My topic for this week is self-explanatory – and a subject important in its significance. For if we don’t introduce children to ‘how’ to garden when they are young we will have a generation who not only don’t know where fresh food comes from, but will also be unaware of the joys of hands-in-the-earth, and the sense of achievement gained from raising plants from seed. It may not always be edible plants, for they may come to love flowers, and plants important to bees and pollination.
OK, so it may begin with bucket and spade in the sandpit, and progress from there. Fortunate indeed are those youngsters whose schools incorporate gardening activities into the curriculum. What a pleasurable way to learn maths and science, geography and even English.
Time was, not that long ago, when the then generation of teachers had missed such experiences in their childhood, and children of the gardening public knew more than those who taught them! Something of a generality, and fortunately the balance has been redressed and School Gardening is flourishing. Alive and kicking, in fact which is a godsend to parents who don’t garden (not Dobies readers of course. If you weren’t a keen gardener, you wouldn’t be reading this.!)
Organisers of Gardening Shows have come to realise the value of including educational activities in what is on offer. School Gardens designed and created by children from nursery school to secondary age and even college level. Some are weird and wonderful, many make use of recycled materials and others are based on a theme. A typical topic is to base the design on a book, which has double value for you can’t plan a garden on a story theme if you haven’t first read it!
Talking to the children is a delight; they are always so excited and justifiably proud of their achievements. Happy, smiling faces whilst they chat to visitors, learning the skill of communication as well as gardening. Sometimes they run a shop as well, to raise funds for more seeds. Not all schools participate in this way, but Gardening Shows are a useful out-of-classroom resource, a day out from which so much can be learned. Though somehow that is not the same as taking part, and learning to stage an exhibit. But something rubs off nevertheless.
Additional activities are often provided: ‘discover and learn’ through hands-on topics such as searching for ladybirds in boxes of leaves, planting beans in pots, making leaf prints (you get to know which are best), or looking at bees in a demonstration hive. Families appreciate what is offered, for so often you can run out of ideas at home and having a few new ideas up your sleeve for a rainy day will not come amiss.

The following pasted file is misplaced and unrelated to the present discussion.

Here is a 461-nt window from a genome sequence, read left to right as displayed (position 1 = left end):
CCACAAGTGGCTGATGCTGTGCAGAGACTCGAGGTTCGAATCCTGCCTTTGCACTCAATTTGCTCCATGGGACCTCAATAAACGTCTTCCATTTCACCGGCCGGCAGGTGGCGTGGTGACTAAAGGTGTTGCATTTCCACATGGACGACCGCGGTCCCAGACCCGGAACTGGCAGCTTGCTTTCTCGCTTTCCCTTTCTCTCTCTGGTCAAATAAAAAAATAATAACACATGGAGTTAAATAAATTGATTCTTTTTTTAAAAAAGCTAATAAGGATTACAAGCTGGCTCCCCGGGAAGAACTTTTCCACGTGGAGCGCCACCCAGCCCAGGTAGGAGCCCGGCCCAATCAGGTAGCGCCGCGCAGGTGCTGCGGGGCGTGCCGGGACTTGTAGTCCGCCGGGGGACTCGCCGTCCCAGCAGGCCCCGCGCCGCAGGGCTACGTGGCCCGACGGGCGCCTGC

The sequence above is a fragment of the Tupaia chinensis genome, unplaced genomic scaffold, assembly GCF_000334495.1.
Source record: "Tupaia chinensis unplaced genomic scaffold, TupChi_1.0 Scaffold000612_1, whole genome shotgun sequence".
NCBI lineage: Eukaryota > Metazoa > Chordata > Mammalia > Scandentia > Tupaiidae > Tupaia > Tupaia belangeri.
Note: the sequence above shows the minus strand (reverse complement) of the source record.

Every year I visit many shows around the country but three in particular, selected I have to admit for their convenience of location, though they are not necessarily the nearest. Not to be missed (in date order) are the following: the Malvern Spring Gardening Show (in conjunction with the RHS), from 9th-12th May (more news on this on Ann’s Malvern Jotter which I am engaged to write for the organisers); RHS Hampton Court Palace Flower Show (9th-14th July) and the RHS Tatton Park Flower Show (Knutsford, Cheshire) from 25th-28th July. Each Show is totally different and has it own distinct vibes. The images in this post were all taken at 2012 events so of course are not what you will see this year.
Don’t forget that there’s a special offer on Dobies seeds during April – so you can present your children or grandchildren with a little gardening gift of seeds to sow over the Bank Holiday at the beginning of May. Give them a hand if they need it.
Remember to check for all your gardening requirements (all seeds, plants and other topics) on the Dobies website by clicking on the generic links.
You may particularly like: vegetable seeds, vegetable plants, flower seeds, flower plants, herbs, fruit and equipment. And don’t forget their regular mailings and special offers online. Just keep visiting so you don’t miss anything special.